Not quite a novel idea for most herbalists, yet a good reminder that [non-deglycyrrhinized] licorice can induce a potentially serious condition: a case report by Allcock and Cowdery (2015).
Allcock E, Cowdery J. Hypertension induced by liquorice tea. BMJ Case Rep. 2015 Jun 15;2015. pii: bcr2015209926. doi: 10.1136/bcr-2015-209926. PMID: 26077805.
Lovely piece of data: Miean KH, Mohamed S. Flavonoid (myricetin, quercetin, kaempferol, luteolin, and apigenin) content of edible tropical plants. J Agric Food Chem. 2001 Jun;49(6):3106-12. PubMed PMID: 11410016.
- onion leaves (1497.5 mg/kg quercetin, 391.0 mg/kg luteolin, and 832.0 mg/kg kaempferol)
- Semambu leaves (2041.0 mg/kg)
- bird chili (1663.0 mg/kg)
- black tea (1491.0 mg/kg)
- papaya shoots (1264.0 mg/kg)
- guava (1128.5 mg/kg).
The major flavonoid in these plant extracts is quercetin, followed by myricetin and kaempferol.
Luteolin could be detected only in:
- broccoli (74.5 mg/kg dry weight)
- green chili (33.0 mg/kg)
- bird chili (1035.0 mg/kg)
- onion leaves (391.0 mg/kg)
- belimbi fruit (202.0 mg/kg)
- belimbi leaves (464.5 mg/kg)
- French bean (11.0 mg/kg)
- carrot (37.5 mg/kg)
- white radish (9.0 mg/kg)
- local celery (80.5 mg/kg)
- limau purut leaves (30.5 mg/kg)
- dried asam gelugur (107.5 mg/kg).
Apigenin was found only in:
- Chinese cabbage (187.0 mg/kg)
- bell pepper (272.0 mg/kg)
- garlic (217.0 mg/kg)
- belimbi fruit (458.0 mg/kg)
- French peas (176.0 mg/kg)
- snake gourd (42.4 mg/kg)
- guava (579.0 mg/kg)
- wolfberry leaves (547.0 mg/kg)
- local celery (338.5 mg/kg)
- daun turi (39.5 mg/kg)
- kadok (34.5 mg/kg).
In vegetables, quercetin glycosides predominate, but glycosides of kaempferol, luteolin, and apigenin are also present. Fruits contain almost exclusively quercetin glycosides, whereas kaempferol and myricetin glycosides are found only in trace quantities.
In the editorial to the recent issue of Evidence-Based Complementary and Alternative Medicine, a broad review is given of the common misunderstandings about the safety of herbal medicines, and the following issues are highlighted:
1) Herbal medicines have been known to have adverse effects for as long as they have been used. The recent examples include Radix Bupleuri Chinensis, as well as ephedra (ma huang).
2) The herbal toxicity may be intrinsic (related to the herb per se) or extrinsic (related to product contamination, adulteration, misidentification, or improper processing or preparation).
3) Herb-drug interactions are common. As an example, concomitant use of Chinese herbal medicinal products and antipsychotic treatment was associated with nearly 60% risk of adverse outcomes.
4) Traditional methods of preparation often include specific steps to decrease toxicity, often accompanied with improved efficacy of the final product.
5) Dramatic examples of herbal toxicity are typically associated with inappropriate use of herbal medicines. Such is the example of ephedra (ma huang), used traditionally for respiratory disorders, but which caused several deaths, strokes, and heart attacks after being used “off-label” for weight reduction.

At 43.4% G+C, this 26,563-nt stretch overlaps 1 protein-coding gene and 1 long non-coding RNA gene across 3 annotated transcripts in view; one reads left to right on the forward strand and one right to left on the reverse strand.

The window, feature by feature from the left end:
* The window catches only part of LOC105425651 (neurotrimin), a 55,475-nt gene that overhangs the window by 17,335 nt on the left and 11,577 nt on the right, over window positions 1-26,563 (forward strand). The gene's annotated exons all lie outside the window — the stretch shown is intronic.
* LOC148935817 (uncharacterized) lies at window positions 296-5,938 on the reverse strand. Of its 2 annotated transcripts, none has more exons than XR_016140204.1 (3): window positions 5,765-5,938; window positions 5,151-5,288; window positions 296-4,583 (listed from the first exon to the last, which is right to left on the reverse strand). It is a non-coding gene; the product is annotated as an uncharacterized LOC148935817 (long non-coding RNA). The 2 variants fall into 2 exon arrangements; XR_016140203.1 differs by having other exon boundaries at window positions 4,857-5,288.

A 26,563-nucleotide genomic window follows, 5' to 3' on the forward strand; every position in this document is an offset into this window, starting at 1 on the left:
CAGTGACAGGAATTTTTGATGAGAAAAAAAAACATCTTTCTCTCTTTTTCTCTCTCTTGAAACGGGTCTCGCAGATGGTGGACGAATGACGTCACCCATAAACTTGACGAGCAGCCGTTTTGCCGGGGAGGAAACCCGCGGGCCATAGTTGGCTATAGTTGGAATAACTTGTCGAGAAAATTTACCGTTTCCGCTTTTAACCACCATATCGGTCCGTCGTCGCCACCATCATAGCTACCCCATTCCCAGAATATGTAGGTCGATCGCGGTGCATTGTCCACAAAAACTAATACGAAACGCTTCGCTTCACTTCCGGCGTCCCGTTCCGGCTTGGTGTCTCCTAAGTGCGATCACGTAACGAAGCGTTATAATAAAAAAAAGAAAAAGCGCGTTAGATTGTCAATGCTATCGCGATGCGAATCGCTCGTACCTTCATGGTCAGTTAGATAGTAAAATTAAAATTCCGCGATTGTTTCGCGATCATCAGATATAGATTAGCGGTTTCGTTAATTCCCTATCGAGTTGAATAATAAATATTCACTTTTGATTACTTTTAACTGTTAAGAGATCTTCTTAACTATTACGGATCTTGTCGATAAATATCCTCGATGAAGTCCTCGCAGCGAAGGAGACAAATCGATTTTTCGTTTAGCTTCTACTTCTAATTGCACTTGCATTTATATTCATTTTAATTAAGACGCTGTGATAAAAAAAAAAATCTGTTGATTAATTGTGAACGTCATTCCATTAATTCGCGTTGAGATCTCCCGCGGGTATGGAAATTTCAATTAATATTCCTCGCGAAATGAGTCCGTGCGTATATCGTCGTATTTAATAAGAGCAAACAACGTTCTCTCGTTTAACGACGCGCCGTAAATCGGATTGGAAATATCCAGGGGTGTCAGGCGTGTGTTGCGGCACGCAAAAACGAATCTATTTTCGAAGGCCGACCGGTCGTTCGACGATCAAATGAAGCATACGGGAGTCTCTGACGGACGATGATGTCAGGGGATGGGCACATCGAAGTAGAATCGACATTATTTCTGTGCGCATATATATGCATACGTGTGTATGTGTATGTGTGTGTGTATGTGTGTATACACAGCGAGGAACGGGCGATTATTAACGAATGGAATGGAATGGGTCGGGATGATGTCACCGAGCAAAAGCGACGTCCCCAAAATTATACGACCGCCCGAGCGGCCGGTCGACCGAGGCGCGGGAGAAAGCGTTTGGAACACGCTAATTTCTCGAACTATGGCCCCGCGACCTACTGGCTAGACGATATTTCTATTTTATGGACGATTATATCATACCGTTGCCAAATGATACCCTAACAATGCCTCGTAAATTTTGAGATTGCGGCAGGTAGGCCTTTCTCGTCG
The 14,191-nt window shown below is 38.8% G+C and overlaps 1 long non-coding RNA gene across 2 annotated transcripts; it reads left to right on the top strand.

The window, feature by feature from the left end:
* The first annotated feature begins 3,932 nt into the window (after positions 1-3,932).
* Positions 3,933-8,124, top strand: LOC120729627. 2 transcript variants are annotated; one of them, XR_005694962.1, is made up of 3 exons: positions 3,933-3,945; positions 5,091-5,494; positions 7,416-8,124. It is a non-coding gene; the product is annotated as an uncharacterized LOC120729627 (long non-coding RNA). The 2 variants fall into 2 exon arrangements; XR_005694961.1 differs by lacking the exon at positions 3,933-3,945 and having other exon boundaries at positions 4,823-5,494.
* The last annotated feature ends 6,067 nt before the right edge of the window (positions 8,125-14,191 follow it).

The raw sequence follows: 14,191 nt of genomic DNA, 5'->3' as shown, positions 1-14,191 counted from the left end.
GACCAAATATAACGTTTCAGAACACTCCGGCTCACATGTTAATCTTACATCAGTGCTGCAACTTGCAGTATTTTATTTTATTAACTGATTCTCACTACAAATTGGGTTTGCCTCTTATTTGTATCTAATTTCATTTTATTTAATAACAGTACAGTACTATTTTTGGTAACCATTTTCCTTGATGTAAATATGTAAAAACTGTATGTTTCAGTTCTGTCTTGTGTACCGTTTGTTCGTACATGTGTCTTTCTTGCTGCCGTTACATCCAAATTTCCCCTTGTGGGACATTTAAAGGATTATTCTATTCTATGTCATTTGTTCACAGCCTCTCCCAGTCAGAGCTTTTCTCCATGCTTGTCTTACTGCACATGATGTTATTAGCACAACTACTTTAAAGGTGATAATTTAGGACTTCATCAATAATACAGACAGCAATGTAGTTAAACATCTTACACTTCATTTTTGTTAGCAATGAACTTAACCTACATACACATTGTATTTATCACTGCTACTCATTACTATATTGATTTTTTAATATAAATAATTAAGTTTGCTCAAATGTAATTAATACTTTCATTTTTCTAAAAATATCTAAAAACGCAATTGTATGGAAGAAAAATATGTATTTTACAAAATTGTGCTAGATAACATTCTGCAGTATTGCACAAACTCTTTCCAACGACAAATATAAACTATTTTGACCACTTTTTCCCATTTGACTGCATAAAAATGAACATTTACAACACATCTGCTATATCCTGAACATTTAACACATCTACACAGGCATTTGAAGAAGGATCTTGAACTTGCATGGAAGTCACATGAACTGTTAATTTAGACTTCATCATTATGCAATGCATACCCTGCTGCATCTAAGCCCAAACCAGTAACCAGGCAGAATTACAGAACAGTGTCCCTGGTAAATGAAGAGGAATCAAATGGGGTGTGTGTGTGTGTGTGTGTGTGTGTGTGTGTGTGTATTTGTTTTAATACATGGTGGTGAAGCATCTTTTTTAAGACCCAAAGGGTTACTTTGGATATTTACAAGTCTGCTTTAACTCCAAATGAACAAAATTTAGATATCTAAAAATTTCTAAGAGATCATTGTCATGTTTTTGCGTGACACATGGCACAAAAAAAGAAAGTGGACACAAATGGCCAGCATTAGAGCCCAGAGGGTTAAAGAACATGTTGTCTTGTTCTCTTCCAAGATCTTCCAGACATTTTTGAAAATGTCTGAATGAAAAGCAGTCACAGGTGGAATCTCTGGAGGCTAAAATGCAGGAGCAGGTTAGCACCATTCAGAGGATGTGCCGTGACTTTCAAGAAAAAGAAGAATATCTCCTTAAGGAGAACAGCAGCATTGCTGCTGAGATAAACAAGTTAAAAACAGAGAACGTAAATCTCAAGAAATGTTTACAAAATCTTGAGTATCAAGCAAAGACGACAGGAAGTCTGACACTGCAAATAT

Peganum harmala oil: significant decrease in pain and difficulty in function in knee osteoarthritis (Abstract)
Fermented red ginseng (Panax ginseng): effects on cancer cells (Abstract)
Flavonoid fraction of Tilia americana and serotonergic drugs (Abstract)
Panax notoginseng saponin therapy is superior to the current treatment of acute intracerebral/intracranial hemorrhage: meta-analysis and mini-review of possible mechanisms of action (Abstract)
Liver injury associated with the use of herbal medicines and dietary supplements seems to be increasing (Abstract)
Cannabis smoking is shown to have additional adverse effects on respiratory health in tobacco smokers (Abstract)
A novel method to assess botanical-drug interactions, based on the use of human plasma/serum rather than chemical buffers, is more consistent with clinical data than earlier in vitro studies (Abstract)
Medicinal plants against multidrug-resistant enteropathogenic bacteria infecting hospitalized children under 5 (Abstract)
Thai medicinal plants against cervical and oral cancers (Abstract)
Peganum harmala seeds, Rhus coriaria fruit, and Urtica dioica leaves: antidiabetic, hypolipidemic, liver and renal damage-recovering effects in rats (Abstract)
Artemisia annua: effects on neutrophils (Abstract, Free full text)
Chrysanthemum zawadskii var. latilobum: hair growth-stimulating effect in mice (Abstract)
Traditional Chinese medicine: integration with Science
New insights into the chemical and biochemical basis of the “Yang-invigorating” action of Chinese Yang-tonic herbs (Abstract)
Pomegranate in the prevention and treatment of cardiovascular diseases (Abstract)
Chaenomeles speciosa (flowering quince): endurance increase in rats (Abstract)
Flos Lonicerae: anti-gastritic effects in rats (Abstract)
Rhizome Coptidis and berberine: the ban in Singapore is lifted (Abstract)
Astragaloside IV: attenuation of injury caused by myocardial ischemia/reperfusion in rats (Abstract)
Curcumin: healing effects on burn wounds in rats (Abstract)
Morin: protection of gastric mucosa from nonsteroidal anti-inflammatory drug-induced inflammation and apoptosis (Abstract)
Puerarin: amelioration of hepatic steatosis aka non-alcoholic fatty liver disease (Abstract)